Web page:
Researchers say 1st interstellar asteroid likely from double star

View larger. | Artist’s concept of ‘Oumuamua. On its brief sweep through our solar system in the autumn of 2017, astronomers learned that this object is dark red and elongated – that it’s tumbling chaotically – and that it’s not coming back. Image via ESO/M. Kornmesser/RAS.

The Royal Astronomical Society in the U.K. announced on March 19, 2018 that the object called 1I/2017 (`Oumuamua) – the first confirmed asteroid known to have journeyed here from outside our solar system – may have come from from a binary star system, or two stars orbiting a common center of gravity. Alan Jackson of the Centre for Planetary Sciences at the University of Toronto Scarborough in Ontario, Canada, and his colleagues studied how efficient binary star systems are at ejecting objects. They looked at how common these star systems are in the galaxy. They concluded that rocky objects like ‘Oumuamua are far more likely to come from binary than single star systems. They were also able to determine that rocky objects are ejected from binary systems in comparable numbers to icy objects (like comets).

The new study is published in the peer-reviewed journal Monthly Notices of the Royal Astronomical Society. Jackson said in a statement:

It’s remarkable that we’ve now seen for the first time a physical object from outside our solar system.

It’s really odd that [this] object … would be an asteroid, because a comet would be a lot easier to spot, and the solar system ejects many more comets than asteroids.

Based on their research, these astronomers also concluded that ‘Oumuamua – whose name means scout in Hawaiian – probably came from a system with a relatively hot, high-mass star since, they said:

… such a system would have a greater number of rocky objects closer in.

The team suggests that the asteroid was very likely to have been ejected from its binary system sometime during the formation of that system’s planets.

Many people comment on stories like this one that they don’t want to see artist’s concepts; they want to see the real thing. Here you go. This deep combined image shows the interstellar asteroid `Oumuamua at the center of the picture. It is surrounded by the trails of faint stars that are smeared as the telescopes tracked the moving asteroid. This image was created by combining multiple images from ESO’s Very Large Telescope as well as the Gemini South Telescope. The object is marked with a blue circle and appears to be a point source, with no surrounding dust. Image via ESO/K. Meech et al.

Astronomers at the Haleakala Observatory in Hawaii first spotted this unusual object on October 19, 2017. Jackson’s team’s statement said:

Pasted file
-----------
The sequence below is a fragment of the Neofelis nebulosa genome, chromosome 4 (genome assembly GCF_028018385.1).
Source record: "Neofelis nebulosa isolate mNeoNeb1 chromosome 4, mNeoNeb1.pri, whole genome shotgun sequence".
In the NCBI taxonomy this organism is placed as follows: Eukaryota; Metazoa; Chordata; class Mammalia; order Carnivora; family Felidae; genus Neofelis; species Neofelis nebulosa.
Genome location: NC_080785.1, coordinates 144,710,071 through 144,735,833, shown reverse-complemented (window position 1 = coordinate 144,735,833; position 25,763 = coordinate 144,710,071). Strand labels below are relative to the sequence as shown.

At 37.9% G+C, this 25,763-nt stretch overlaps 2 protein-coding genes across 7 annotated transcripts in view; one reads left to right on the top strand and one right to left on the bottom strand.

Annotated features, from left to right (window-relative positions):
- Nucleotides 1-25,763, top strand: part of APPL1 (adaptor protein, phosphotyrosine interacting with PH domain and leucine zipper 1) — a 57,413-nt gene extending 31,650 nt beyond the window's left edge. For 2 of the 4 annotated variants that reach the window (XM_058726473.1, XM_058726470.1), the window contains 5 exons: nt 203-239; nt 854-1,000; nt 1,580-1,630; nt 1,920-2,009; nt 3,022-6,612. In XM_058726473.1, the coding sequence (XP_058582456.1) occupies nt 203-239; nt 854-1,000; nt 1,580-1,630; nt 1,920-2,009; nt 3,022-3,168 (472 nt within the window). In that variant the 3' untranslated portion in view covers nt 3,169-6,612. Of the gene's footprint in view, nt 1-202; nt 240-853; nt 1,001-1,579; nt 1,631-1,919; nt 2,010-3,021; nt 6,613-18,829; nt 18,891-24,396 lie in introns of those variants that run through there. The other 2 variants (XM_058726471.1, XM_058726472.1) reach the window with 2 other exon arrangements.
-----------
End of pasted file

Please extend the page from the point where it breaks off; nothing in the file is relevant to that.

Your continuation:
With a radius of 200 meters [656 feet] and traveling at a blistering speed of 30 km (20 miles) per second, at its closest it was about 33 million km [21 million miles] from Earth.

When it was first discovered researchers initially assumed the object was a comet, one of countless icy objects that release gas when they warm up on approaching the sun. But it didn’t show any comet-like activity as it neared the sun, and was quickly reclassified as an asteroid, meaning it was rocky.

Researchers were also fairly sure it was from outside our solar system, based on its trajectory and speed. An eccentricity of 1.2 — which classifies its path as an open-ended hyperbolic orbit — and such a high speed meant it was not bound by the gravity of the sun.

Jackson pointed out that:

‘Oumuamua’s orbit has the highest eccentricity ever observed in an object passing through our solar system.

In other words, from the start, astronomers knew was a strange object! But this object from another star system wasn’t entirely unexpected. In fact, astronomers had expected to see interstellar asteroids before this. It might be that ‘Oumuamua will be the first of many to come. That would be good, from the standpoint of astronomers because, they said:

… major questions about ‘Oumuamua remain. For planetary scientists like Jackson, being able to observe objects like these may yield important clues about how planet formation works in other star systems.

So farewell, ‘Oumuamua, and we hope to see more like you soon. In the meantime, check out the excellent animation below, which shows ‘Oumuamua’s path through our solar system, over the few months last fall during which it was visiting us.

Bottom line: New research suggests that the 1st confirmed interstellar asteroid – called ‘Oumuamua by astronomers – likely came from a system where 2 stars orbit each other.

Source: Ejection of rocky and icy material from binary star systems: Implications for the origin and composition of 1I/‘Oumuamua


March 19, 2018

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